235432, Private, George Robert HIBBERD
Aged 36

2nd/5th Battalion, Duke of Wellington's (West Riding) Regiment
Killed in Action on Monday 26th November 1917

Born in Newmarket in Q2-1880 [Newmarket 3b:579](transcribed as HIBBERT) the 4th son of Samuel and Eliza Kate HIBBERD (née JOHNSON), of 4 York Terrace, Exeter Road, Newmarket.

1881 census...George [?] was at 4 York Terrace with his father Samuel [42] stableman born Salisbury, his mother Eliza [37] born Temple Patrick, Ireland and his brothers Samuel J [15] born Alfriston, Sussex, Frederick H [13]; Arthur E [11] and Tom A J [9] all born in Newmarket, as were his sisters Grace [7] and Alice M [4].

His father died in Newmarket in 1888.

1891 census...George [10] was at 17 Lisburn Road, Newmarket with his widowed mother and 5 siblings (Samuel; Arthur; Grace; Alice and younger brother Albert [8] born in Fordham.

1901 census...George [20] was now a grocers assistant, and the family (as in 1891) were still at 17 Lisburn Road.
His mother died in Q3-1901 in Newmarket.

1911 census...George [30] was odd Job Man at the Jockey Club Kitchen, High Street, Newmarket.

He married Mary Ann DOVER (b.29-9-1887) on the 8th August 1914 in Burwell, they lived in Burwell.

His widow and children on the pension card were at Ash Tree Cottages, North Street Burwell. Olive Mary was born 22-10-1915 and Tom William George was born on 1-9-1917

His widow Mary Ann re-married, to Percy Leonard BOND, at St Mary's Church, Burwell in 1922.

George enlisted in Maidstone in Kent. His battalion landed in France January 1917.
As part of the Battle of Cambrai, the final assault on Bourlon was carried out by the 'refreshed' 62nd Division on Tuesday the 27th of November. By this time snow had fallen, however, on the day that the assault had gone in the snow had turned to rain. Accompanied by nineteen tanks the Division's 186th and 187th Brigades had begun their assault in the wake of a bombardment of the village with shrapnel and high explosives which had begun at 6-30 that morning. On the left, the men of 187th Brigade's 2/5th York and Lancaster's and 2/5th King's Own Yorkshire Light Infantry had been led towards the ravaged village by eleven tanks and had soon run into strong barbed wire defences which had been untouched by the bombardment. Here the two battalions had been cut to pieces, especially the KOYLI, by a veritable hurricane of machine gun and rifle fire, whilst ten of their tanks had been disabled by shell fire [during the attack five of the nineteen tanks had literally been lost, never to be seen again]. On the right of the assault, Bradford's elite 186th Brigade had fared little better, the three battalion's of Duke of Wellington's being stopped in their tracks by the intense fire having achieved none of their objectives. During that afternoon the Germans had mounted their inevitable counter attack, which had caused all the attacking force to be withdrawn to the high ground in the rear. Once again the 62nd Division had been unable to capture Boulon and could do no more.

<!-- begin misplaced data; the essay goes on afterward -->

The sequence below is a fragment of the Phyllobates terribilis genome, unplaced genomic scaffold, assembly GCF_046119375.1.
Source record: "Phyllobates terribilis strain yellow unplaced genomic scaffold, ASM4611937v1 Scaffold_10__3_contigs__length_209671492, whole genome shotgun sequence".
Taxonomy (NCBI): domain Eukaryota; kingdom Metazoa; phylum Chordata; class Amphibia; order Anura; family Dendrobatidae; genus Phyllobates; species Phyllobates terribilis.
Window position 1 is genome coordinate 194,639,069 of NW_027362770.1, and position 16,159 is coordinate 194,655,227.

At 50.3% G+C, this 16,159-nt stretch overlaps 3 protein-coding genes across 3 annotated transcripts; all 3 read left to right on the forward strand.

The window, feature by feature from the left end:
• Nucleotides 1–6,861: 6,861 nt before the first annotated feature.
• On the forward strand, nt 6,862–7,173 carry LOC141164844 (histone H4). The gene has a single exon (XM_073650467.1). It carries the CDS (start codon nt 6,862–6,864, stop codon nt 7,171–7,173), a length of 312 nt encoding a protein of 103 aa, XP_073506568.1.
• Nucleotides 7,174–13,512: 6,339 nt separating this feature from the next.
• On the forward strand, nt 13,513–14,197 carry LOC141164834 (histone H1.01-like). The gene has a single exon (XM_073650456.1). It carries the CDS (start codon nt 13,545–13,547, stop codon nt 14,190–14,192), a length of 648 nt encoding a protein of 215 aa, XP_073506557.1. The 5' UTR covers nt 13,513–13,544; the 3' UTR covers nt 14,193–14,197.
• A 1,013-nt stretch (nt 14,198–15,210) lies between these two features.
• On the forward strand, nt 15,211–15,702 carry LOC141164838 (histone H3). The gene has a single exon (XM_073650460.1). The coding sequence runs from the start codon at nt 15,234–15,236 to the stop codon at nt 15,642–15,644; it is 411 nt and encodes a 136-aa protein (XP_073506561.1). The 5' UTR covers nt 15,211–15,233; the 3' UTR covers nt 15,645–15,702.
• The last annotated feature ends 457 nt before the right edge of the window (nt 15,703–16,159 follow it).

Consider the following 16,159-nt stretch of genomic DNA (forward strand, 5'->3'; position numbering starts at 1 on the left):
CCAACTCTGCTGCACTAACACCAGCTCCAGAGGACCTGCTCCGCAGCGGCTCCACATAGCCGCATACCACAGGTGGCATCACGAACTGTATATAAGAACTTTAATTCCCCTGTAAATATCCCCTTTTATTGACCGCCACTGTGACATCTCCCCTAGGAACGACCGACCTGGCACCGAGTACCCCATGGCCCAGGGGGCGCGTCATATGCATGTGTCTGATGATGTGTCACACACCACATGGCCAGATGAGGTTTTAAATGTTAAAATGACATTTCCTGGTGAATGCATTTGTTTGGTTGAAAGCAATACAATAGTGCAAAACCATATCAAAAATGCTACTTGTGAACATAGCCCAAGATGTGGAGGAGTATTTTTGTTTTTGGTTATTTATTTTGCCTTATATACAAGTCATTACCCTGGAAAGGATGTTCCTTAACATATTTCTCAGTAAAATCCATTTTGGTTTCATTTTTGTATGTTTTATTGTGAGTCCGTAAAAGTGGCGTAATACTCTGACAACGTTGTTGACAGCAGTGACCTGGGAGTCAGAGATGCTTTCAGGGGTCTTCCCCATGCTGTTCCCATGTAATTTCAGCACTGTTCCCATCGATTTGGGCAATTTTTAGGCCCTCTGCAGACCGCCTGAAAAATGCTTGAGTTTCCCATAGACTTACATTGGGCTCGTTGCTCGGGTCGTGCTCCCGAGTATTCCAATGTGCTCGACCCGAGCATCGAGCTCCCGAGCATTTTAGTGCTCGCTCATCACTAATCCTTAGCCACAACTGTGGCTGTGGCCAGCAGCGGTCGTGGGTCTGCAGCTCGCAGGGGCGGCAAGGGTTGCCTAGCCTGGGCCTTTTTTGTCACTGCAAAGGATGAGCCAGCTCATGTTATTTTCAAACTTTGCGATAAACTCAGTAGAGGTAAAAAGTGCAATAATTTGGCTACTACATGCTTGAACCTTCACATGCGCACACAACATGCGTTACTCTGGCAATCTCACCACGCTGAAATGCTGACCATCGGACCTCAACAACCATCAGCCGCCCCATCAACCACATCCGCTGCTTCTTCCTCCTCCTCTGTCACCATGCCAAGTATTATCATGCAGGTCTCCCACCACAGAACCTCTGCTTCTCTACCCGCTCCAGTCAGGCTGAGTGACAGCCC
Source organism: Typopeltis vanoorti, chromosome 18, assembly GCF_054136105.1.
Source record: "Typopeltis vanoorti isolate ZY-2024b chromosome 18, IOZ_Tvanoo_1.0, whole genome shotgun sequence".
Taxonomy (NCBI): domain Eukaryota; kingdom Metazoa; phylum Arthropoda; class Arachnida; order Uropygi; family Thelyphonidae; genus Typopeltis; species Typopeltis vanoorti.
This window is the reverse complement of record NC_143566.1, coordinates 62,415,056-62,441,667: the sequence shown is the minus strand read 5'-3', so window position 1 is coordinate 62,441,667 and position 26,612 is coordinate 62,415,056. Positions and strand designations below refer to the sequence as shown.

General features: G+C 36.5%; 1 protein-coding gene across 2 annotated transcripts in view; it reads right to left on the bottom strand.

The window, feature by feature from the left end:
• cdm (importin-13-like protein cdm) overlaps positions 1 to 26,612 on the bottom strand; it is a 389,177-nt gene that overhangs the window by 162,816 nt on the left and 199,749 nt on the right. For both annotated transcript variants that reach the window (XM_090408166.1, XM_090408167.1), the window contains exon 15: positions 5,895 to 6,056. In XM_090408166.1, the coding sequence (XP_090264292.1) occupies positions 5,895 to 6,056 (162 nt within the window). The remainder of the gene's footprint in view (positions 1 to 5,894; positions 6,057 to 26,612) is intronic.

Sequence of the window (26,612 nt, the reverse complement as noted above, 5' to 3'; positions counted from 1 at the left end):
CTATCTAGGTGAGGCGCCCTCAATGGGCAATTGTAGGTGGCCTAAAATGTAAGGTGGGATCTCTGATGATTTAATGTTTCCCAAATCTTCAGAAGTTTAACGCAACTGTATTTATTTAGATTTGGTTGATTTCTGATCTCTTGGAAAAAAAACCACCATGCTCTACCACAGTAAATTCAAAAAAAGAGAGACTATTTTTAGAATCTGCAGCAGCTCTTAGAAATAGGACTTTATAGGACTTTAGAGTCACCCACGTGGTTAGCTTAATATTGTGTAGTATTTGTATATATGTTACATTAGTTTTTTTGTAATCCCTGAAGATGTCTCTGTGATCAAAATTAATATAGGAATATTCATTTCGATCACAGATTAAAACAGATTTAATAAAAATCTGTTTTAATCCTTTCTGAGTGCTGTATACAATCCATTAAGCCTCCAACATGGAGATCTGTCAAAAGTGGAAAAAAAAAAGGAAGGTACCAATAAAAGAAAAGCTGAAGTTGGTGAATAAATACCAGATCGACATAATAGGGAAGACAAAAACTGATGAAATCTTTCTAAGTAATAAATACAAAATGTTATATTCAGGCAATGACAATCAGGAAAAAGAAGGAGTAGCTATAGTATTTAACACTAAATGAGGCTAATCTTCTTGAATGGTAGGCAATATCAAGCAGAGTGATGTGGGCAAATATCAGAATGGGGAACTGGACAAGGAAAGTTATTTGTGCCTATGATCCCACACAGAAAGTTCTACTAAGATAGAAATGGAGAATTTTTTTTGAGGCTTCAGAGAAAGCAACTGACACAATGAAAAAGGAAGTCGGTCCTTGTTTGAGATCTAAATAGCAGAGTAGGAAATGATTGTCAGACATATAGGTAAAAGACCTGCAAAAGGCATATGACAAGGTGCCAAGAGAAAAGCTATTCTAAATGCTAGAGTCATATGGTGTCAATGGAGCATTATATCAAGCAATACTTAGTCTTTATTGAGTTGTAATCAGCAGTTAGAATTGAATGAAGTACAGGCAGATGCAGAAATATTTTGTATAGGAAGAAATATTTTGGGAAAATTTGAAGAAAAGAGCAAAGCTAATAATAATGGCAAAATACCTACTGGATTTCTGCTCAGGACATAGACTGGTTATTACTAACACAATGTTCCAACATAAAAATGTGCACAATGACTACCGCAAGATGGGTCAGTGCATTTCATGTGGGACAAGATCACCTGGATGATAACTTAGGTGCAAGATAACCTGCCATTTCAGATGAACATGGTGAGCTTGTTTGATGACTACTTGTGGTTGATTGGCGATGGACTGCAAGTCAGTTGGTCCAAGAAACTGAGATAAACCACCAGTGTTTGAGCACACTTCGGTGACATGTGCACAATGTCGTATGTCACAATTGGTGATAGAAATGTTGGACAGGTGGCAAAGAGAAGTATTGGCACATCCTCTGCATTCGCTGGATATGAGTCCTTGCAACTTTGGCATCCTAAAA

The Division had eventually been relieved, during a bombardment of gas shells, by the 47th Division on the 28th of November. By this time the division had lost one hundred and fifty four officers and three thousand one hundred and seventy eight other ranks.
20 of the West Riding Regiment died on 26th November 1917, none have identified graves and all are named on the Cambrai Memorial
This was the first major use of tanks, a logistical nightmare as the tanks alone (almost 400 were planned to take part) needed over 165,000 gallons of petrol and 75,000 pounds of grease, 500,000 rounds of ammunition for their six pounder [57mm] guns together with over five million rounds of machine gun ammunition.

The 2nd/5th Battalion war diary has:-
25th Nov 1917 - 1:30 pm Battalion marched into support in SUNKEN ROAD NW ANNEUX. 2/Lt Liddle and 4 O/R wounded.
26th Nov 1917 - Battalion in support. 7:30 pm moved to take over the line in BOURLON WOOD from the 2nd/7th D of W Regiment and prepare for attack on the following day.

Their objective was the German line along the Mouevres-Bourlon road from where it crosses the D15, to where it now crosses over the motorway., see below

George Hibberd is commemorated on the Cambrai Memorial, Louverval, France - Ref:panels 6 & 7
and also on the Roll of Honour of All Saints School and Burwell War Memorial

click here to go to the Commonwealth War Graves Commission website for full cemetery/memorial details